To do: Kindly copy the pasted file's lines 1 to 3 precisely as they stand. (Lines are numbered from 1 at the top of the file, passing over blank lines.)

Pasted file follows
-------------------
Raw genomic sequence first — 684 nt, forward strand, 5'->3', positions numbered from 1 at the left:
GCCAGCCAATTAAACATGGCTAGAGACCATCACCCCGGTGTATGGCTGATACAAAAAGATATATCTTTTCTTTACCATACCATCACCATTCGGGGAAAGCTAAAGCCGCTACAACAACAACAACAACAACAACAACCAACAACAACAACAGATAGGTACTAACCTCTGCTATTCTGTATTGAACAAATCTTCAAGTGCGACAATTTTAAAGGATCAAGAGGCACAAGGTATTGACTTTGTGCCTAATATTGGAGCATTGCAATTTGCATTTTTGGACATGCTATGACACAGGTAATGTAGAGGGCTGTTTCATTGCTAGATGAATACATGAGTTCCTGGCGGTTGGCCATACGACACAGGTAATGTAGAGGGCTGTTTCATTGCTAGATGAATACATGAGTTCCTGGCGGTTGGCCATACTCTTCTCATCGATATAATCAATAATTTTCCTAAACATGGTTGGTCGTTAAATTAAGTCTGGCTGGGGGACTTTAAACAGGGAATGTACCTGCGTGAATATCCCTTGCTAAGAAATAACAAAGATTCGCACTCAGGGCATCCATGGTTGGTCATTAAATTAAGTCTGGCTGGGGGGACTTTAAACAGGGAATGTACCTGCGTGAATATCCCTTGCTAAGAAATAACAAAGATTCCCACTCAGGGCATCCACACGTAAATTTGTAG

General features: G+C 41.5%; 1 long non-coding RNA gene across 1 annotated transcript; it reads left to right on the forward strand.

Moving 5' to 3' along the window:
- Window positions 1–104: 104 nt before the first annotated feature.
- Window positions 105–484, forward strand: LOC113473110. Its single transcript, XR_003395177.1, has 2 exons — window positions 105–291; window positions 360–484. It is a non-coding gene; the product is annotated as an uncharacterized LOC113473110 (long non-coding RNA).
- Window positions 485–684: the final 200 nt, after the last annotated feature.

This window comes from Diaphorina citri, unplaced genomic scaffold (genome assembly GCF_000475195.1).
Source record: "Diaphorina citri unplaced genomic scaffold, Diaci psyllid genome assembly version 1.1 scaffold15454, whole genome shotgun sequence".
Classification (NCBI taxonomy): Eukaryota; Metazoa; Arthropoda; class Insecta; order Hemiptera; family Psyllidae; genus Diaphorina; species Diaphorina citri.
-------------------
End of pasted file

Raw genomic sequence first — 684 nt, forward strand, 5'->3', positions numbered from 1 at the left:
GCCAGCCAATTAAACATGGCTAGAGACCATCACCCCGGTGTATGGCTGATACAAAAAGATATATCTTTTCTTTACCATACCATCACCATTCGGGGAAAGCTAAAGCCGCTACAACAACAACAACAACAACAACAACCAACAACAACAACAGATAGGTACTAACCTCTGCTATTCTGTATTGAACAAATCTTCAAGTGCGACAATTTTAAAGGATCAAGAGGCACAAGGTATTGACTTTGTGCCTAATATTGGAGCATTGCAATTTGCATTTTTGGACATGCTATGACACAGGTAATGTAGAGGGCTGTTTCATTGCTAGATGAATACATGAGTTCCTGGCGGTTGGCCATACGACACAGGTAATGTAGAGGGCTGTTTCATTGCTAGATGAATACATGAGTTCCTGGCGGTTGGCCATACTCTTCTCATCGATATAATCAATAATTTTCCTAAACATGGTTGGTCGTTAAATTAAGTCTGGCTGGGGGACTTTAAACAGGGAATGTACCTGCGTGAATATCCCTTGCTAAGAAATAACAAAGATTCGCACTCAGGGCATCCATGGTTGGTCATTAAATTAAGTCTGGCTGGGGGGACTTTAAACAGGGAATGTACCTGCGTGAATATCCCTTGCTAAGAAATAACAAAGATTCCCACTCAGGGCATCCACACGTAAATTTGTAG

General features: G+C 41.5%; 1 long non-coding RNA gene across 1 annotated transcript; it reads left to right on the forward strand.